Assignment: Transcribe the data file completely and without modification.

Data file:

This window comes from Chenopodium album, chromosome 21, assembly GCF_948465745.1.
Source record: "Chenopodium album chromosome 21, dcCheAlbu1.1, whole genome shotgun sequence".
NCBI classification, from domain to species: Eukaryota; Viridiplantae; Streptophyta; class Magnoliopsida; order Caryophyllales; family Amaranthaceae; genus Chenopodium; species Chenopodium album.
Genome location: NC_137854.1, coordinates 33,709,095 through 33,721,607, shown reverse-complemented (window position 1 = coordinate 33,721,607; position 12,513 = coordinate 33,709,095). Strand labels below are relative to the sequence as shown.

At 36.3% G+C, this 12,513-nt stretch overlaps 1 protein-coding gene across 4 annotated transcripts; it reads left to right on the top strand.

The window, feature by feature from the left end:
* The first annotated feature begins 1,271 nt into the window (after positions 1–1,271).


This window comes from Chenopodium album, chromosome 21, assembly GCF_948465745.1.
Source record: "Chenopodium album chromosome 21, dcCheAlbu1.1, whole genome shotgun sequence".
NCBI classification, from domain to species: Eukaryota; Viridiplantae; Streptophyta; class Magnoliopsida; order Caryophyllales; family Amaranthaceae; genus Chenopodium; species Chenopodium album.
Genome location: NC_137854.1, coordinates 33,709,095 through 33,721,607, shown reverse-complemented (window position 1 = coordinate 33,721,607; position 12,513 = coordinate 33,709,095). Strand labels below are relative to the sequence as shown.

At 36.3% G+C, this 12,513-nt stretch overlaps 1 protein-coding gene across 4 annotated transcripts; it reads left to right on the top strand.

The window, feature by feature from the left end:
* The first annotated feature begins 1,271 nt into the window (after positions 1–1,271).